The Hymns and Carols of Christmas

Resonet In Laudibus

For Christmas Day

Version 1

Words: Anonymous Authorship

Music: Resonet In Laudibus, German, Fourteenth Century
Also known as Nunc Angelorum, adapted by Thomas Helmore
MIDI / Noteworthy Composer
Meter: Irregular

1. Resonemus laudibus
Cum jocunditatibus
Ecclesiam fidelibus
Appanuit quem genuit Maria

2. Deus fecit hominem
Ad saum imaginem
Et similitudinem
Appanuit quem genuit Maria

3. Deus fecit omnia
Celum, Terram, maria,
Cunctaque nascentia
Appanuit quem genuit Maria

4. Ero nostro concio
In chrodis et organo
Benedictat Domino,
Appanuit quem genuit Maria

5. Et Deo qui venias
Donat et leticas
Nos eidem gracias.
Appanuit quem genuit Maria

Sheet Music from Nicola A. Montani, ed., The St. Gregory Hymnal and Catholic Choir Book. Complete Edition. (Philadelphia: St. Gregory Guild, 1920), #156, p. 241.

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Sheet Music and Notes from Rev. George R. Woodward, ed., Pić Cantiones. A Collection of Church & School Song, chiefly Ancient Swedish, originally Published in A. D. 1582 by Theodoric Petri of Nyland. (London: Printed at the Chiswick Press for the Plainsong & Medieval Music Society, 1910), Carol #3, pp. 4-5, Notes p. 206.

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See: The Christmas Songs in Woodward's Pić Cantiones (1910)

See generally: Theodoric Petri, ed., Pić Cantiones Ecclesiasticae et Scholasticae Veterum Episcoporum. (Gyphisuualdić: Augustinum Ferberum, 1582)

Elizabeth Poston, The Penguin Book of Christmas Carols (London: Penguin, 1965)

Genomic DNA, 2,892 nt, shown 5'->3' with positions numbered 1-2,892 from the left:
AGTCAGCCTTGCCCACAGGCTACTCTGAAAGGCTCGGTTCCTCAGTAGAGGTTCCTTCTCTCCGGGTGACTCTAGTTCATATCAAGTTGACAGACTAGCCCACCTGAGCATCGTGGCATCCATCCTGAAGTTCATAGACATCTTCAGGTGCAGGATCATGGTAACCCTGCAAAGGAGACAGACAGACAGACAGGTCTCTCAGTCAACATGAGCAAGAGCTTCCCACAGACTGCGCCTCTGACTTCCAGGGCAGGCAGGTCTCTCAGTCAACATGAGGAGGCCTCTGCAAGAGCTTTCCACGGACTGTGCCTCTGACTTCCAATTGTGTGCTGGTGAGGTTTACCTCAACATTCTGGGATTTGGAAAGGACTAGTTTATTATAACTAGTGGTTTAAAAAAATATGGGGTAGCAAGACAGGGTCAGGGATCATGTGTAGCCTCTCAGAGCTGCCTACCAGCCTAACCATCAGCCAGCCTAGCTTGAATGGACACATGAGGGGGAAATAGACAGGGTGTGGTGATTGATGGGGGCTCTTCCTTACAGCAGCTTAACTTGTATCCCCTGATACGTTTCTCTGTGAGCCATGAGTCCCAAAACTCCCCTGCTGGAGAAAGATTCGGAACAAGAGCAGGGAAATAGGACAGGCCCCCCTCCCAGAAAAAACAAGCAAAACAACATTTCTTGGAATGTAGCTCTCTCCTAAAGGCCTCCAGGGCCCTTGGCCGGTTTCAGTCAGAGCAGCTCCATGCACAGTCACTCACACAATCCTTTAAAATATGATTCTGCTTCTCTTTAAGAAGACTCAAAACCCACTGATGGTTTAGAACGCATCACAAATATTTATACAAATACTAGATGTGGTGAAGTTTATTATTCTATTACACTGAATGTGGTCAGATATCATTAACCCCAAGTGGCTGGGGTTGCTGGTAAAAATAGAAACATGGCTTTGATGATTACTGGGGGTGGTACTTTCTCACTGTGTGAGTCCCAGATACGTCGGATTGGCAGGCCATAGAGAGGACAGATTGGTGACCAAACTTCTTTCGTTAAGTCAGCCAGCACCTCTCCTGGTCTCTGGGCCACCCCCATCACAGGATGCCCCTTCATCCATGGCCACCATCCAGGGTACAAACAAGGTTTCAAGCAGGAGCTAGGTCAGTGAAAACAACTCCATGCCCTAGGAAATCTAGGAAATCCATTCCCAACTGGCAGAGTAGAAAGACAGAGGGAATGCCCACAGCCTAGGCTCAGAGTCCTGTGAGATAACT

Resonet In Laudibus. Fourteenth century. Referred to by Wicel (1550) as ‘one of the chief Christmas songs of joy’. According to Dreves, its oldest known form is in the Mosburg Gradual of 1360. The words of Joseph, lieber Joseph mein (no. 28) were sung also to this tune, as were several other texts. It occurs in several fifteenth-, sixteenth-, and seventeenth-century printed collections, Catholic and Lutheran. The many versions and parodies of this carol’s text in German sacred songbooks are evidence of the carol’s immense popularity. The fourteenth-century melody exists in various versions and is to be found in most of the German sixteenth- and seventeenth-century songbooks and in Cantiones. For what not to do with the words see Introduction page 15. [‘wreath the holly, twine the bay’.]

Hugh Keyte and Andrew Parrott have a history of Resonet In Laudibus in The New Oxford Book of Carols (Oxford: Oxford University Press, 1992),

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An English translation of Resonet In Laudibus is Christ Was Born On Christmas Day, Rev. John Mason Neale, in Carols for Christmas-tide, 1853, from Piae Cantiones, 1582.

Charles Hutchins, Carols Old and Carols New (Boston: Parish Choir, 1916), prints the Neale translation with four tunes:

George Ratcliffe Woodward reproduces the original four verses as commonly found in Christ Was Born On Christmas Day, and with the commonly associated tune, but with four additional verses and an additional tune.

Two literal translations appear on the Memoria Press web site. One is a translation by Kira Maffet; the other is described as the official Memoria Press version. They are not reproduced here due to copyright.

Three other English versions under copyright include:

Other Latin Versions

Compare: Christ Was Born On Christmas Night, lyrics by Bishop C. W. Stubbs, with two musical settings.

Sources of Latin hymns found in Piae Cantiones:

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